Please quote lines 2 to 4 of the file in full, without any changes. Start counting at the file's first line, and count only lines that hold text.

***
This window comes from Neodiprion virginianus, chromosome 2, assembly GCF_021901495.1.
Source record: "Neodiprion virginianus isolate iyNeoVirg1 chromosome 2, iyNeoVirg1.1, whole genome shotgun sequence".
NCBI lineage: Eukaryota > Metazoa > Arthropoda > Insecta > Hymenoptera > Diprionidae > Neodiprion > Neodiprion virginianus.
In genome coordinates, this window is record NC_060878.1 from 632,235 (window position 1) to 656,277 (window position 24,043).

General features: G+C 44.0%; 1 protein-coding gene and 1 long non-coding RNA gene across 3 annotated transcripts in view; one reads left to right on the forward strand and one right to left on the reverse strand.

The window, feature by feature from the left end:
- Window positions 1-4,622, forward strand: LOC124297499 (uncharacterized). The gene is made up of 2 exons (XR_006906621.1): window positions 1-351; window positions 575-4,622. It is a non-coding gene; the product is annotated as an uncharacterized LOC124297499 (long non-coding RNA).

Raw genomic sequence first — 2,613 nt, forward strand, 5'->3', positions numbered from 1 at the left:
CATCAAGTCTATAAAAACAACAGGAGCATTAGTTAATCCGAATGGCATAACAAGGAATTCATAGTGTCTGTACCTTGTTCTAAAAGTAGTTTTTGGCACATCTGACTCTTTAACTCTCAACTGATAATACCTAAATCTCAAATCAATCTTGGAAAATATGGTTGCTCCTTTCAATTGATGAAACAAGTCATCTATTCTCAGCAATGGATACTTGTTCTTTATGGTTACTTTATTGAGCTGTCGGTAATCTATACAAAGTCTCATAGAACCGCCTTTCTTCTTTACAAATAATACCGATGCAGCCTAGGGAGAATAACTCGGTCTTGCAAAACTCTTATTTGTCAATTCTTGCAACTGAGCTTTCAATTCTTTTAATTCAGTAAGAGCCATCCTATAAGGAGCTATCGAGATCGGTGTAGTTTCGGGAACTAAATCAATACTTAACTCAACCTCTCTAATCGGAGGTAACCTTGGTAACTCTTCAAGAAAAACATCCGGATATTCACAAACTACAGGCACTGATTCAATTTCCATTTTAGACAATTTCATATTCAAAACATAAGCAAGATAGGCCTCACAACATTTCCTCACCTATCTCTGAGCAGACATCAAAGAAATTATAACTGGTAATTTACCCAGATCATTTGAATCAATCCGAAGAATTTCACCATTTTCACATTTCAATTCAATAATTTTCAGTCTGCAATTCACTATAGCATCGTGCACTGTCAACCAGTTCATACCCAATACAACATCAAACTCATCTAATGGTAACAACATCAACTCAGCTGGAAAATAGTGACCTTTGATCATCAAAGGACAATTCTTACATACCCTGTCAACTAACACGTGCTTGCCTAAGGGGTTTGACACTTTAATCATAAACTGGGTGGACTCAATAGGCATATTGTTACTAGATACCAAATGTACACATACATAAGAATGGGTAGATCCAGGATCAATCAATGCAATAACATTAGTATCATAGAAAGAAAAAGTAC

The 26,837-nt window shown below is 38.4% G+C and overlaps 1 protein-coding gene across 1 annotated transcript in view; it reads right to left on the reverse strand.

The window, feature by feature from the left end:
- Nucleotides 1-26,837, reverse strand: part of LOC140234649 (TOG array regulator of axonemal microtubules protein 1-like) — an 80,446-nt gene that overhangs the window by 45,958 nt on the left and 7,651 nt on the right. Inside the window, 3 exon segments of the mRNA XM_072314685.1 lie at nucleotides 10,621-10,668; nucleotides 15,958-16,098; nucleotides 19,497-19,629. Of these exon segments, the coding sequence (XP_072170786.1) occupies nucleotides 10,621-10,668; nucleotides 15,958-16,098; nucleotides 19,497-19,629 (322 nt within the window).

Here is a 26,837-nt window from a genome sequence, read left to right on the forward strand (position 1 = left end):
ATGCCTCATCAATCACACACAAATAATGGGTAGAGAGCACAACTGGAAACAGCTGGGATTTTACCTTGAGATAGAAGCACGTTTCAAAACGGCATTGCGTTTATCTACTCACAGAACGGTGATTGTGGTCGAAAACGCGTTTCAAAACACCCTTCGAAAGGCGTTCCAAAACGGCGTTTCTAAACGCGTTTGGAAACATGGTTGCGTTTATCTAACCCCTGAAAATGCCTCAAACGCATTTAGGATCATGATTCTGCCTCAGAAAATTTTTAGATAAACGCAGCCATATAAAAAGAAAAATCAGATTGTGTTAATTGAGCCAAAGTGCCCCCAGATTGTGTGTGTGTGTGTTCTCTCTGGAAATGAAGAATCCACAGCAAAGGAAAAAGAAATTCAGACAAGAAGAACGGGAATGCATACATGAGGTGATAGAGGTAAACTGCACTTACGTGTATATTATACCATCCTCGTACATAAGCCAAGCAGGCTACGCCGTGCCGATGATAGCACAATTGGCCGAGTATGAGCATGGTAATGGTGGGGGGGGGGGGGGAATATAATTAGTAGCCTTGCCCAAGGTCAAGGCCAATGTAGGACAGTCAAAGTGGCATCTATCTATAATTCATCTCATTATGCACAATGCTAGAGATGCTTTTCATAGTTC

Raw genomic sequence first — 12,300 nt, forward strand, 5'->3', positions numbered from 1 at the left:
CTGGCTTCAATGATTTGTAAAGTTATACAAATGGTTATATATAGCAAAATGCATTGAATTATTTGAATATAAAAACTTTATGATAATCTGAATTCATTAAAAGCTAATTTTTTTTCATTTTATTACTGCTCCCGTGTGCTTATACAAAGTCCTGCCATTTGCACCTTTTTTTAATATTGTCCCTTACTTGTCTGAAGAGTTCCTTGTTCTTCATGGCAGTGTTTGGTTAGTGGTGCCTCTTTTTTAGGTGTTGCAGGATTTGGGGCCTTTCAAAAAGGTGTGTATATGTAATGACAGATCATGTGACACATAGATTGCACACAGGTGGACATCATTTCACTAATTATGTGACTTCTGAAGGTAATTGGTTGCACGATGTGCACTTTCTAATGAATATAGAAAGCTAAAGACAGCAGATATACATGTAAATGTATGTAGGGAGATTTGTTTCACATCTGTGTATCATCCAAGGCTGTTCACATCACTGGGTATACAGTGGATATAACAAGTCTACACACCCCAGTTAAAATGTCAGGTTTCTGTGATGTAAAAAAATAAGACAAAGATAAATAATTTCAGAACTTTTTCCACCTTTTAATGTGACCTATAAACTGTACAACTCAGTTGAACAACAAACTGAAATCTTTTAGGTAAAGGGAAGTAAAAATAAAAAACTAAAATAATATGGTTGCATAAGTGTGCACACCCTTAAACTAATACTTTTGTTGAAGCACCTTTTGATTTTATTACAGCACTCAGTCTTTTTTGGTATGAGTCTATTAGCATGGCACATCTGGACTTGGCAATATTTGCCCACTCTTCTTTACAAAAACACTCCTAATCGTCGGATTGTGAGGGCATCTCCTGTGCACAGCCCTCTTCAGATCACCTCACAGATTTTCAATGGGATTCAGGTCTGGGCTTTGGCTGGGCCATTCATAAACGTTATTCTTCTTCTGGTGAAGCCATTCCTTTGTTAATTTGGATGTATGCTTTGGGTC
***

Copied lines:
Source record: "Neodiprion virginianus isolate iyNeoVirg1 chromosome 2, iyNeoVirg1.1, whole genome shotgun sequence".
NCBI lineage: Eukaryota > Metazoa > Arthropoda > Insecta > Hymenoptera > Diprionidae > Neodiprion > Neodiprion virginianus.
In genome coordinates, this window is record NC_060878.1 from 632,235 (window position 1) to 656,277 (window position 24,043).